I am sure a lot of people are looking for this kind of integration, where customers do not have an tomcat web-agent installer/license to configure on a tomcat web server to protect applications.
If that is the case we can take two approaches.
OPTION- 1. Install Apache on the tomcat websever which will act as a proxy. This setup needs a connector which is available on the Apache website. CA has this setup inforamtion on their KB as well. I am just sharing the link for ease below.
OPTION-2. This is not on the CA's K-Base so I am posting it.
You can use IIS as a proxy as well(much easier). If the tomcat web-server already has IIS installed on it below are instructions to use the regular IIS web agent for integration
1. Install IIS on the WIN server (If already exists ignore)
2. Download the tomcat and IIS connector (Check the install section on this link: The Apache Tomcat Connectors - Webserver HowTo - IIS HowTo )
3. Unzip it. Copy the DLL file (ISAPI redirector) to the Apache Install/bin or to any location. We will be later pointing registry entry to this location.
4. https://tomcat.apache.org/connectors-doc/webserver_howto/iis.html Keep this link open in another browser window to check the examples and steps to configure the redirector.
5. Copy over sample Worker.properties (This will have the tomcat port and the tomcat server name) and URIworker.properties (give the URL pattern here. So if IIS gets that pattern then IIS will use the connector to forward to tomcat)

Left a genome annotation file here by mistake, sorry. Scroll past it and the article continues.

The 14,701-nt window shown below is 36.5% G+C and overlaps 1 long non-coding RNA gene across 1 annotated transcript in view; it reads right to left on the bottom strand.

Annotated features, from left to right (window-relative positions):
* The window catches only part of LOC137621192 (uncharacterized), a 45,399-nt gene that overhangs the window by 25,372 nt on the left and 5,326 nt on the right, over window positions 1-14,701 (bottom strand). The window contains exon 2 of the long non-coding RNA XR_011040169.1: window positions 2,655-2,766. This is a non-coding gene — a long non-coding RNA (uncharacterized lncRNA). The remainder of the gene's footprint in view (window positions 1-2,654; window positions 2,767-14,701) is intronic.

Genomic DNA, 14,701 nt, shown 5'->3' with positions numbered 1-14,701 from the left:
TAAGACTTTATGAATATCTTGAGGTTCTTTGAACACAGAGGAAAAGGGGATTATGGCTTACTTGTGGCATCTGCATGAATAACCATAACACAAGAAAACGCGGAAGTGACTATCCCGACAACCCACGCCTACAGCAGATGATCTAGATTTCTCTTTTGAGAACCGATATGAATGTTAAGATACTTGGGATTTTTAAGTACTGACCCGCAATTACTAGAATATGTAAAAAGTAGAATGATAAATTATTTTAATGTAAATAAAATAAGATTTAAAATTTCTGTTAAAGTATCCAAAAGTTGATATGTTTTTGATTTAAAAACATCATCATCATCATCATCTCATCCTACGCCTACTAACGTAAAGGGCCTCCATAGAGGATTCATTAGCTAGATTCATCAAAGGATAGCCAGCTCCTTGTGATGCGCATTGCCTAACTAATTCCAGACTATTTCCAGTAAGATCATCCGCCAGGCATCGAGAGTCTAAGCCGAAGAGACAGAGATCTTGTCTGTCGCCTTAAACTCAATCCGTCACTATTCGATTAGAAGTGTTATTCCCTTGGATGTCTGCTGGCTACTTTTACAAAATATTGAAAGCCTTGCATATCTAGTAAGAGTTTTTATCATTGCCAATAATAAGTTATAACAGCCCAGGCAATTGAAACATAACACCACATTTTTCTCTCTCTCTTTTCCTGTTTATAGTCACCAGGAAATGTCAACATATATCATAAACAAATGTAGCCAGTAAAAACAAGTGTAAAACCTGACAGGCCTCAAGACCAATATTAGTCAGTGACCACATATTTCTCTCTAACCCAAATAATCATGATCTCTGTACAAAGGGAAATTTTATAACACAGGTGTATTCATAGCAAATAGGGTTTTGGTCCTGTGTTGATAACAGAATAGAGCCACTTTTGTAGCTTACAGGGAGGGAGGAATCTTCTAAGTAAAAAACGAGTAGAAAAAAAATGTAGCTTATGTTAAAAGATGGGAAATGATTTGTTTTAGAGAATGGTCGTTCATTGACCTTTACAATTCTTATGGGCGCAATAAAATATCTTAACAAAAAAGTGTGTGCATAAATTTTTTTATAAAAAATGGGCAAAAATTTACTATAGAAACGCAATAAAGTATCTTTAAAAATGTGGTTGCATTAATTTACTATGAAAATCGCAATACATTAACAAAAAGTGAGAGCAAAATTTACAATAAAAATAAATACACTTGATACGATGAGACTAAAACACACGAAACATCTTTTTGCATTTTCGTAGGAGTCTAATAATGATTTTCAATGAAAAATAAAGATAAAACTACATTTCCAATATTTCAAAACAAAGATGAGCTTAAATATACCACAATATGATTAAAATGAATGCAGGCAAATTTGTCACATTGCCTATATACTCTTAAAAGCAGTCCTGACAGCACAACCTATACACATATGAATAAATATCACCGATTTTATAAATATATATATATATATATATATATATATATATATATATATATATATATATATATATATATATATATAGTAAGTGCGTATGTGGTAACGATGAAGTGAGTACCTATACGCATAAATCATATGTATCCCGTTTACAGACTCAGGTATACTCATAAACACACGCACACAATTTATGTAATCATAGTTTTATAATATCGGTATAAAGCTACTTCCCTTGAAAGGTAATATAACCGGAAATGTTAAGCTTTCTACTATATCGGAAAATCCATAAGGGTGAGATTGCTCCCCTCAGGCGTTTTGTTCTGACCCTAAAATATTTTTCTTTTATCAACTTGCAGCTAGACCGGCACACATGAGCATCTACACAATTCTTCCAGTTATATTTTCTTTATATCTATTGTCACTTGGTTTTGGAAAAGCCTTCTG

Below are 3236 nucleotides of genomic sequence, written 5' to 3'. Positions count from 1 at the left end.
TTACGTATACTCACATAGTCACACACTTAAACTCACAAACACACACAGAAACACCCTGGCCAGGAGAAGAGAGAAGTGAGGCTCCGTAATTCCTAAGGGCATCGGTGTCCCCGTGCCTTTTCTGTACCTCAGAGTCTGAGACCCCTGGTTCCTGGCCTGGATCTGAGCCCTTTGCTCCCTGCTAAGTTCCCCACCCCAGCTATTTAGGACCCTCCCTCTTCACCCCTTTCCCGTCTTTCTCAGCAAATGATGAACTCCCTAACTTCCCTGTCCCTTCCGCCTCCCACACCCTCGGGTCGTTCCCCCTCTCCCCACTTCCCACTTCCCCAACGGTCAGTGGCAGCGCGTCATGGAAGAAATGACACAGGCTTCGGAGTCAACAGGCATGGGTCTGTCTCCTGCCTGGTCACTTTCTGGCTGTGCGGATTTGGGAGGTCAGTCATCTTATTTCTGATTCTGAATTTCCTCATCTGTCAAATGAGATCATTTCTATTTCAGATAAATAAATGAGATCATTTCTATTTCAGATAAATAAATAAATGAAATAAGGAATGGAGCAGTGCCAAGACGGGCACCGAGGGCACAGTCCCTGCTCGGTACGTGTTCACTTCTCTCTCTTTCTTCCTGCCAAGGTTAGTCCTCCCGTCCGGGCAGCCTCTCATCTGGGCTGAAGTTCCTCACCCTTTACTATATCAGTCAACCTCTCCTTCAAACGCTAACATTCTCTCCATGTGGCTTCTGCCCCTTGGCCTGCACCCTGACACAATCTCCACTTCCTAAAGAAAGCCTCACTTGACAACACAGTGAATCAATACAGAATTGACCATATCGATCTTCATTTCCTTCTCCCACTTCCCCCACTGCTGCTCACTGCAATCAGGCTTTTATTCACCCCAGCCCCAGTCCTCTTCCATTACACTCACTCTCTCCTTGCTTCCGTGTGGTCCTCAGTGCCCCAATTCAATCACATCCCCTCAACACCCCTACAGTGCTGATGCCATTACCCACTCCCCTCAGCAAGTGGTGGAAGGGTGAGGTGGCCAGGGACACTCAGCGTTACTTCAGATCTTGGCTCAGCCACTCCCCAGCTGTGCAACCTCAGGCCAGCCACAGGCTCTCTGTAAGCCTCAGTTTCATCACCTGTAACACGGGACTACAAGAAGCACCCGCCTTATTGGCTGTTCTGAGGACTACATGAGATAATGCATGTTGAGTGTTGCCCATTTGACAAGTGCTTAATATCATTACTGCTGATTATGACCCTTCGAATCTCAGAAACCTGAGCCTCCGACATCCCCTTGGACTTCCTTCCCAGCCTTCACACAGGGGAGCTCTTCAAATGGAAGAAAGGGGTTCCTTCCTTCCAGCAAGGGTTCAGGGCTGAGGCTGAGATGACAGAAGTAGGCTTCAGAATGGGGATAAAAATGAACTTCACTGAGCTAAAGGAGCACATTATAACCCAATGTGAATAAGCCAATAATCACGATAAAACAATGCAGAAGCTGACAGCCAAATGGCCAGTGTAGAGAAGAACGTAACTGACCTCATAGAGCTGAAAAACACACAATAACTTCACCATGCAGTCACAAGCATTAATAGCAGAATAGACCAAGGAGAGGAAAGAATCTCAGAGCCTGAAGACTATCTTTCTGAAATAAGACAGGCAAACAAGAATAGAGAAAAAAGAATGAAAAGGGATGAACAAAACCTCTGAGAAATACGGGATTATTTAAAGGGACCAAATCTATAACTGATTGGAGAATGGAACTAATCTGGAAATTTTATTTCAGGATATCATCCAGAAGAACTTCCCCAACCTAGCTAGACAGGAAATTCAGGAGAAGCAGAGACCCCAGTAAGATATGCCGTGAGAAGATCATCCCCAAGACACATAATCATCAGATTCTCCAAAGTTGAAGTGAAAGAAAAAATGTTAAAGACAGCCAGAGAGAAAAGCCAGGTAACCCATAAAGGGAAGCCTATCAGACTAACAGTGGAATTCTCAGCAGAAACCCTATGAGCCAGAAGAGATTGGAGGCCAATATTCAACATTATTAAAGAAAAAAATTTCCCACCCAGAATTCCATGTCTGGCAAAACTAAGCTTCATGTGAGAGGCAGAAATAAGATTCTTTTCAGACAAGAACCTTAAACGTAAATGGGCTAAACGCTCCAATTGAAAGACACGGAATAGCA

Note: Make sure you edit the files according to your environment.
6. Go through the “Configuring the ISAPI Redirector” section from above link(step 4) and follow the instructions from there. Make sure the location can be different based on 64 bit or 32 bit.
7. Test the sample URL and see if the proxy works first.
8. Install the IIS Web agent and configure it just like how you do it for protecting any applications.
Good post. A couple notes I have on this setup that might help some folks as well.
1) If you don't want Tomcat listening on other connectors, and AJP connector only from localhost, be sure to update the connector info in server.xml
remove all 8080/8443/other HTTP connectors.
Update AJP to only 127.0.0.1
<Connector port="8009" protocol="AJP/1.3" address="127.0.0.1" />
2) On IIS, if you're doing certificate authentication or other larger transactions, might need to adjust the worker packet size. When it's not adjusted have seen certificate auth or SAML (using Web Agent Option Pack) throw problems because it's over the current setting so not getting through properly.
For example, to set to max I would do something like the following:
<Connector port="8009" protocol="AJP/1.3" packetSize="65536" address="127.0.0.1" />
Update worker.properties and add the following (replace worker1 with whatever your worker name is)
*Note: in the server.xml packetSize seems to be case sensitive. At least on the versions I've tested, it must be exactly packetSize....any other seems to barf.
And of course tweak this appropriately to your setup in terms of increasing them.
3) On IIS, if you deploy the connector but when accessing a URL it tries to download the bits instead of rendering...double check that you have "Execute" enabled in Handler Mappings.
Checked by going to appropriate location and choose Handler Mappings feature --> click the Edit Feature Permissions. Verify "Execute" is enabled.
If it's not enabled, you'll see a section in the top of Handler Mappings that shows "ISAPI-dll" being Disabled. When Execute is set, it will be changed to the Enabled section.